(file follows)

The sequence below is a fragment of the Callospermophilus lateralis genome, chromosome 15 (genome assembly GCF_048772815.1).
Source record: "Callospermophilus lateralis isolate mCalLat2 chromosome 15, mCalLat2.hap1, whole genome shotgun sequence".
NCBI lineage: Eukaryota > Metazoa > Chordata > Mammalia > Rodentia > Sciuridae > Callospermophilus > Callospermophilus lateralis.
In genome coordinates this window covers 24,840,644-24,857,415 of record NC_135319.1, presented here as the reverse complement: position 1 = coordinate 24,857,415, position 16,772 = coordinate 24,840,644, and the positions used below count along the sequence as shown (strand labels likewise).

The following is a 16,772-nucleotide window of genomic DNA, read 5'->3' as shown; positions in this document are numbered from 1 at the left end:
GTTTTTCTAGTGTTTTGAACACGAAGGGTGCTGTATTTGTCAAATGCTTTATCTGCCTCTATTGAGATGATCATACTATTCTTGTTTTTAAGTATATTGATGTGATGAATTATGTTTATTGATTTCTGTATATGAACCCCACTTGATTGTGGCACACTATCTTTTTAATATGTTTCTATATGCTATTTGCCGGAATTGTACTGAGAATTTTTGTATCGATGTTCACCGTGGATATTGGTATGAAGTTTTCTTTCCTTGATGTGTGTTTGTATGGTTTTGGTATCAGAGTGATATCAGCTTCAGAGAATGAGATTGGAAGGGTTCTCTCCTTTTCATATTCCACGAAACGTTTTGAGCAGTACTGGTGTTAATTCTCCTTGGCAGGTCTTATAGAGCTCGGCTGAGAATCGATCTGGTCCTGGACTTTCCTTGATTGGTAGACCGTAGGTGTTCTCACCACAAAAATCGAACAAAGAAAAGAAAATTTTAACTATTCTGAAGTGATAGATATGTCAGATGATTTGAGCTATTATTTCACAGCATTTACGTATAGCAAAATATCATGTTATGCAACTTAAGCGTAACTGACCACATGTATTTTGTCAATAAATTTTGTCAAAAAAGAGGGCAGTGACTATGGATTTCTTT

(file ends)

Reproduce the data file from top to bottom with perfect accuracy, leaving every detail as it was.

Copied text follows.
The sequence below is a fragment of the Callospermophilus lateralis genome, chromosome 15 (genome assembly GCF_048772815.1).
Source record: "Callospermophilus lateralis isolate mCalLat2 chromosome 15, mCalLat2.hap1, whole genome shotgun sequence".
NCBI lineage: Eukaryota > Metazoa > Chordata > Mammalia > Rodentia > Sciuridae > Callospermophilus > Callospermophilus lateralis.
In genome coordinates this window covers 24,840,644-24,857,415 of record NC_135319.1, presented here as the reverse complement: position 1 = coordinate 24,857,415, position 16,772 = coordinate 24,840,644, and the positions used below count along the sequence as shown (strand labels likewise).

The following is a 16,772-nucleotide window of genomic DNA, read 5'->3' as shown; positions in this document are numbered from 1 at the left end:
GTTTTTCTAGTGTTTTGAACACGAAGGGTGCTGTATTTGTCAAATGCTTTATCTGCCTCTATTGAGATGATCATACTATTCTTGTTTTTAAGTATATTGATGTGATGAATTATGTTTATTGATTTCTGTATATGAACCCCACTTGATTGTGGCACACTATCTTTTTAATATGTTTCTATATGCTATTTGCCGGAATTGTACTGAGAATTTTTGTATCGATGTTCACCGTGGATATTGGTATGAAGTTTTCTTTCCTTGATGTGTGTTTGTATGGTTTTGGTATCAGAGTGATATCAGCTTCAGAGAATGAGATTGGAAGGGTTCTCTCCTTTTCATATTCCACGAAACGTTTTGAGCAGTACTGGTGTTAATTCTCCTTGGCAGGTCTTATAGAGCTCGGCTGAGAATCGATCTGGTCCTGGACTTTCCTTGATTGGTAGACCGTAGGTGTTCTCACCACAAAAATCGAACAAAGAAAAGAAAATTTTAACTATTCTGAAGTGATAGATATGTCAGATGATTTGAGCTATTATTTCACAGCATTTACGTATAGCAAAATATCATGTTATGCAACTTAAGCGTAACTGACCACATGTATTTTGTCAATAAATTTTGTCAAAAAAGAGGGCAGTGACTATGGATTTCTTT